a simple remembrance ceremony a formal ceremony at a war memorial a service for Remembrance Sunday a veterans' service a Remembrance service with a Eucharist a parade service and other related occasions that all parish clergy may be asked to conduct. No formal denominational services exist for many of these occasions and so this fills a real gap.
As well as complete services, it contains a wide range of greetings, biddings, opening prayers, confessions, intercessions, litanies, blessings as well as Bible readings printed out in full, so that civilian clergy and armed forces chaplains may create customized services according to local need.
This volume was produced in association with the Royal Army Chaplains' Department, building on the work of the Joint Liturgical Group (Churches Together in Britain and Ireland), the Liturgical Commission of the Church of England, the Panel on Worship of the Church of Scotland, and the Royal British Legion. This book would be useful throughout Britain, Ireland and the Commonwealth.
A CD ROM of the whole text to aid framing your own services is included, with ready to print general service sheets for a number of occasions and with music for the Last Post.
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|Publisher:||Hymns Ancient & Modern|
|Sold by:||Barnes & Noble|
|File size:||600 KB|
About the Author
Read an Excerpt
Foreward by the Dean of Windsor and former Bishop to Her majesty's Forces
For much of the twentieth century, a significant proportion of the population had personal memories of the First or the Second World War. The eleventh of November, or the nearest Sunday, were times of national remembrance observed by a huge number of people who, in silence, remembered those of their families and friends who had died in those two costly conflicts. They remembered too their own experiences of war, whether as members of the armed services or as civilians. As the century drew to a close, inevitably fewer people had had first hand experience of either of the two World Wars.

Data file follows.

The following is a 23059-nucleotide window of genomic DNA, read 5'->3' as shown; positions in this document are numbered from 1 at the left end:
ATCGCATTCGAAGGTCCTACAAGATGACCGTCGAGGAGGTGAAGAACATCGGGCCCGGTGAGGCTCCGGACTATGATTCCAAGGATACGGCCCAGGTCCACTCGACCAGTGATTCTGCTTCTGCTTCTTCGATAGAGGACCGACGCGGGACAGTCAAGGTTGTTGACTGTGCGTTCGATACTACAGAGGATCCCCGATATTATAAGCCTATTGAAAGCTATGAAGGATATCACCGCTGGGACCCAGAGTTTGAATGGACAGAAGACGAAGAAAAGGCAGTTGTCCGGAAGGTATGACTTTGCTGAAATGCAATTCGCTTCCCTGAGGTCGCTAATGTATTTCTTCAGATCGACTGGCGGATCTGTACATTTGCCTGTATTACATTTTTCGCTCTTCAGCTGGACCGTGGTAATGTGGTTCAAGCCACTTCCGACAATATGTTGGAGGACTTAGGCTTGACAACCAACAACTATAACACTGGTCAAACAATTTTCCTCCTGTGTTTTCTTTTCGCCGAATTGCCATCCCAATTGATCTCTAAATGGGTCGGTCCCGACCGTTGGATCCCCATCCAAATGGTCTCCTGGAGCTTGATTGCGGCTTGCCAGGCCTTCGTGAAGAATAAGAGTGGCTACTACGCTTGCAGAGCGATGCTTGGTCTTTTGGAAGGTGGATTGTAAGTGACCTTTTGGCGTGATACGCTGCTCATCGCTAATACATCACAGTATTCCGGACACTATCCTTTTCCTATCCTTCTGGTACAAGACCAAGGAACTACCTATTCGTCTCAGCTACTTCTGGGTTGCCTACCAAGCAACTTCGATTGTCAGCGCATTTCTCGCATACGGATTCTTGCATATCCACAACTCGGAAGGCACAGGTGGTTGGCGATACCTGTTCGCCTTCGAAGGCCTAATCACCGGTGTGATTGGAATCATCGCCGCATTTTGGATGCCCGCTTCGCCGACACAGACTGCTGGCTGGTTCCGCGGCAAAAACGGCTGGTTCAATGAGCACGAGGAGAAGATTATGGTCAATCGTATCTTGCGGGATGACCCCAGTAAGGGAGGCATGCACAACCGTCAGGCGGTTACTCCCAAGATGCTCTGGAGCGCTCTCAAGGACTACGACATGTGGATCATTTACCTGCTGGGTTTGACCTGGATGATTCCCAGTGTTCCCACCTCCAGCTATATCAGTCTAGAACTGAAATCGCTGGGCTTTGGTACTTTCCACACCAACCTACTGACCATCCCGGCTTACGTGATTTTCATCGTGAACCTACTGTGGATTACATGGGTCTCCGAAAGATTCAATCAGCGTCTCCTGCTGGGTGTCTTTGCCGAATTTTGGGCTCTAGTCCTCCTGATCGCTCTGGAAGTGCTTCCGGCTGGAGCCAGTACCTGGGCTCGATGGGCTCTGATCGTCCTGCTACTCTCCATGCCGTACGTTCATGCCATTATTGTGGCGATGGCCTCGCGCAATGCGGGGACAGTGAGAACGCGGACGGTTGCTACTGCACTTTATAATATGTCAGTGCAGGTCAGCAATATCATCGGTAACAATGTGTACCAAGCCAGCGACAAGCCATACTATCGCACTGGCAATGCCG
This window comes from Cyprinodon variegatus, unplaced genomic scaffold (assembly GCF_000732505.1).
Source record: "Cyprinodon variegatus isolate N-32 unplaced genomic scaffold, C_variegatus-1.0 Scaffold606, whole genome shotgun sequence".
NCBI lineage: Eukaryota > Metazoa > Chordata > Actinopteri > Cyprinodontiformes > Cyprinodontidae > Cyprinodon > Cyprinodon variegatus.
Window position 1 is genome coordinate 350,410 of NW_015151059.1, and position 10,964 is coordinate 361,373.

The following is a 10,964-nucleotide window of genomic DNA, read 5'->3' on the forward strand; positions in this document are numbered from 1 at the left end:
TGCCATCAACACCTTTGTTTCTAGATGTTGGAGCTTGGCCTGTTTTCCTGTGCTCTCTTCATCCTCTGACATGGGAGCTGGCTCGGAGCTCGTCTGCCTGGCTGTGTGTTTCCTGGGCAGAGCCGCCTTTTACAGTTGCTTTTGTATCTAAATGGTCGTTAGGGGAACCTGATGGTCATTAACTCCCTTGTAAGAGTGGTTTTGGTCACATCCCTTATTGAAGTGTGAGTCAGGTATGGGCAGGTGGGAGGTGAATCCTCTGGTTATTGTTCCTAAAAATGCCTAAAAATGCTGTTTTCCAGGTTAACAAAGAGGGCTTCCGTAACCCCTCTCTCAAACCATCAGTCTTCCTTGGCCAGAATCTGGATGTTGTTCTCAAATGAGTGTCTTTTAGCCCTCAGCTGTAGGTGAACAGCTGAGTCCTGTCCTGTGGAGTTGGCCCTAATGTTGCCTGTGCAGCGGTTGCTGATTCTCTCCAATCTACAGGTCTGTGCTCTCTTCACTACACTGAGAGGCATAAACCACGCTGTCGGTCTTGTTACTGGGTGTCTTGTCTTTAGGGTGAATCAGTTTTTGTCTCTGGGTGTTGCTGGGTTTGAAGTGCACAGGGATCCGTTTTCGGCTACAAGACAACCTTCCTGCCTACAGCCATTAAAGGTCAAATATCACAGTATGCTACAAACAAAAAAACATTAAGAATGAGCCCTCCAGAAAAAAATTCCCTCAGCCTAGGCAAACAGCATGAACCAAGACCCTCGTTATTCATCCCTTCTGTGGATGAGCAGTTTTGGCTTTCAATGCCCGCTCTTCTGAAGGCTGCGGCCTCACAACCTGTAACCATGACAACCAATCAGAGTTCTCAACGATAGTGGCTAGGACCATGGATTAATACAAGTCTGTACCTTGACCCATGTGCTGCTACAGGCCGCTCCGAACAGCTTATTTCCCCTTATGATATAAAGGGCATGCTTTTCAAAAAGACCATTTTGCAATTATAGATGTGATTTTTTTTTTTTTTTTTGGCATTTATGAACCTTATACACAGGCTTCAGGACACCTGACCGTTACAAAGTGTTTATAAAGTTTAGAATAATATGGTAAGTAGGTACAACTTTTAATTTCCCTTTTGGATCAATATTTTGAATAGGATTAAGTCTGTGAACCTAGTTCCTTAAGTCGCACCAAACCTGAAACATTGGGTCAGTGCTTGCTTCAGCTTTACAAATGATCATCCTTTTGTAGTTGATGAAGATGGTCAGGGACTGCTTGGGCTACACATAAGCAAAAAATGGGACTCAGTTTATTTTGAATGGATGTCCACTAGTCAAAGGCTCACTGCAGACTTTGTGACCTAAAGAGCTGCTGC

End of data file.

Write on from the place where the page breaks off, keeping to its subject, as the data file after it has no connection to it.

However, as chaplains frequently remind recruits in the armed services, there has only been one year since the end of World War II in which no sailor, soldier or member of the Royal Air Force has not been killed on active service. As the press and media have made international events more immediate to us, we have registered the cost of continuing conflict. The desire to pay tribute, to remember, and to pray for peace, has not diminished. Events in New York (9/11) and the London bombings (7/7) have further made us sense the fragility of the peace that we enjoy from day to day. Even in stable democracies, we can be caught up in tragedy that arises from misguided human passion. The violent loss of human life sometimes feels all too close, and we can feel very near to those who died and to those who now grieve. We wish, somehow, to express our solidarity with them; to hold them in mind. Remembering can be a private matter, but sometimes it seems fitting that it should be something shared and public. While always personal, it can be corporate and binding.
This book, They Shall Grow Not Old, is a valuable resource for us as we come together on occasions to remember those who have died in war and acts of violence and terror. I commend it to all who will lead Ceremonies of Remembrance in these fragile times, and to all who believe that remembering the past has its place in the building of a better future.
Bishop to Her Majesty's Forces 2001-2009